INTERVIEW

Journey Into Darkness

One of the reasons why I was inspired to put Transcending the Mundane back together again was one of my best friends, Brett Clarin. Brett #1 is well known on Long Island for his death metal band Sorrow and his legendary store and record label, None Of The Above Records. The man has even starred in an independent film and done stand up comedy. His band Journey Into Darkness has released two great albums of symphonic black metal with doom and death influences and Brett has breaking news on a new Sorrow release.

What do you feel is the core sound of Journey Into Darkness?  Who do you think would be a fan of your music?

The overall feel is symphonic black death metal  I’ve tried to meld what I consider the best elements of each style. Those who like symphonic black metal or symphonic death metal will like it of course, but I would hope that fans of any extreme metal can find something they like. It’s melodic and symphonic but is just as heavy and extreme as any black and death metal. The symphonic elements are there to enhance the sound, not take it over so even those who don’t usually like symphonic metal might still like this. There are a few synth style tracks on the earlier albums that may not be for everyone, but if you like dungeon synth or dark ambient then you’ll like those tracks too.

You put out two excellent, intricate albums in as many years- did you feel a sense of inspiration?  Why was it the right time to record these Journey Into Darkness albums? 

I was inspired by age, getting older that is.  For twenty five years I started and stopped Journey Into Darkness and in 2018 I turned fifty. I realized that if I didn’t do it soon, I might never do it. So, I upgraded all my equipment, and got serious starting to write music again. I had a few songs that were written over the years, so I had a head start, but those needed to be updated a bit and I wrote a lot of new material too and by 2019 I had enough to start recording again. The pandemic did not really factor in even though I did those two albums over the worst part of the pandemic.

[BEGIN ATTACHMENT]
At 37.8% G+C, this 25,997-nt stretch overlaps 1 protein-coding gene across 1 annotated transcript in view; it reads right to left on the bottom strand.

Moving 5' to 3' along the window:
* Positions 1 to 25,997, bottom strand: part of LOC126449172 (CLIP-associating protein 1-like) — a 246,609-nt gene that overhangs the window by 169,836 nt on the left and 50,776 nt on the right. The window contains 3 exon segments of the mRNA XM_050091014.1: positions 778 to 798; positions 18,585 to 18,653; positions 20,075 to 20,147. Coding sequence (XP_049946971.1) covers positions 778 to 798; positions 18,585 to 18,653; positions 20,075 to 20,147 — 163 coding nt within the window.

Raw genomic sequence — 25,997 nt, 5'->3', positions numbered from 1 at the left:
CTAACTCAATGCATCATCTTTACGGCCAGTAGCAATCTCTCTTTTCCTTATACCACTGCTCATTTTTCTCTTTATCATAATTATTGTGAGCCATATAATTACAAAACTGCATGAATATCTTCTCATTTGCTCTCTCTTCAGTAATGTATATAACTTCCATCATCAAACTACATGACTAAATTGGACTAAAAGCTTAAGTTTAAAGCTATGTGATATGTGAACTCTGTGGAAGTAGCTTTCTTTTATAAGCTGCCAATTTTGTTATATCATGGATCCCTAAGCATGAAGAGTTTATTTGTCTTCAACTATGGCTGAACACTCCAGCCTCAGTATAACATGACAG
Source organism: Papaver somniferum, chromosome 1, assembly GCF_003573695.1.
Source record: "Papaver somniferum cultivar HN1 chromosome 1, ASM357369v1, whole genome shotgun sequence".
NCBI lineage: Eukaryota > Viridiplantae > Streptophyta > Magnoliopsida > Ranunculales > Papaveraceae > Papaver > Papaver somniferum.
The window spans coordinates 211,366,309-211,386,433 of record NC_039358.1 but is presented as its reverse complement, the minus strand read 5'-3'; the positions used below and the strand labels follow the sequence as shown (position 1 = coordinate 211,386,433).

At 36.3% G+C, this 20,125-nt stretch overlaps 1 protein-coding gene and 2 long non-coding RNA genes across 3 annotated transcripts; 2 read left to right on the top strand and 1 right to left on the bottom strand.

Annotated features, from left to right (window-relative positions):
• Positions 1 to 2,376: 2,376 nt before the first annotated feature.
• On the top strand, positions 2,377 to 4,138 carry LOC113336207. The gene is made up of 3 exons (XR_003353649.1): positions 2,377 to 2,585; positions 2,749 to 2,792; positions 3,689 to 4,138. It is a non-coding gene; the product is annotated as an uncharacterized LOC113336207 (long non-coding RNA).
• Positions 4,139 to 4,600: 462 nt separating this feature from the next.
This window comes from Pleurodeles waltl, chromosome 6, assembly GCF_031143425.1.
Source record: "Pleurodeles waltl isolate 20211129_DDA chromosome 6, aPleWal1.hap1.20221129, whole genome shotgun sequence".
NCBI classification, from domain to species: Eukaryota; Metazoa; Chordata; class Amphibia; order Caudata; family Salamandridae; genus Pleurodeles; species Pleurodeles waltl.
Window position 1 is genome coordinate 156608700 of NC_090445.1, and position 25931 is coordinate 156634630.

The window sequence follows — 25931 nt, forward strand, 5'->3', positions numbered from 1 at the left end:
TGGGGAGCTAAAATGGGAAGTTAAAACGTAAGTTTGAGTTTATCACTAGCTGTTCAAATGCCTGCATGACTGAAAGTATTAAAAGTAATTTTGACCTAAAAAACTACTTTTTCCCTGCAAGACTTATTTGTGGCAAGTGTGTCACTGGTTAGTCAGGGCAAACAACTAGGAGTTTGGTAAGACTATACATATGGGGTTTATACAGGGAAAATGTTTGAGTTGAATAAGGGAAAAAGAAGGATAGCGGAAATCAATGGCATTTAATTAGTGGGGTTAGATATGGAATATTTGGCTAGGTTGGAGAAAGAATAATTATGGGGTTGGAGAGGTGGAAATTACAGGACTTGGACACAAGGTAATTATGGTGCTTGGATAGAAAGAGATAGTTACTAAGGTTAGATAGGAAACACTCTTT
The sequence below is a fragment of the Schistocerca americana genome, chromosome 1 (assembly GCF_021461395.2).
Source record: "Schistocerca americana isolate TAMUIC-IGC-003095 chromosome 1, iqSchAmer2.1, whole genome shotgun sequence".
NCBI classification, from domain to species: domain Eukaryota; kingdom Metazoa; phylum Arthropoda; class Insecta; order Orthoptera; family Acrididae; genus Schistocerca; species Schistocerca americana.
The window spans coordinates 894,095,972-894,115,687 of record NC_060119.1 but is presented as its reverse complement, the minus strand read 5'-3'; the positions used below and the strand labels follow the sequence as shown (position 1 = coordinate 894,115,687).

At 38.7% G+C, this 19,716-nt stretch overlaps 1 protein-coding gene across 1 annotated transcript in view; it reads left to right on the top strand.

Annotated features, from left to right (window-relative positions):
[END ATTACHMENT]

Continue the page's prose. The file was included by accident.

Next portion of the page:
I know you love Emperor’s In the Nightside Eclipse and enjoy the instrumental tracks of Morbid Angel- what is it about this type of ,music that has drawn you in as a fan? 

Those are perfect references. Morbid Angel’s ‘Doomsday Celebration’ is such an amazing piece of music. That was my biggest inspiration for starting up Journey Into Darkness, I wanted a full album of that type of music. Emperor’s In the Nightside Eclipse is the pinnacle of symphonic black metal. The music is all encompassing, it just draws me in and places me somewhere else. It’s heavy, extreme, emotional and has a thick atmosphere.  Having symphonic elements adds a dimension to the music that makes the sound complete. You’re able to add melody and harmony without sacrificing heaviness or intensity. Of course, not all symphonic metal bands keep it heavy, there’s plenty of symphonic bands I don’t like.

I know you’re currently into creating soundtrack music, why has this always been an appeal for you?

Lots of soundtrack music is powerful and emotional, and some of it can be very dark  I always felt that a lot of what I write could be ported over for soundtrack use. So, in the past few years I have gotten serious about it. The feeling you get from the music watching a movie is deep, I want to be able to have that effect on others.

Now that it’s been over two decades, how do you feel when you look back at None of the Above and how much of an impact it had on Long Island?  What would be your fondest memories?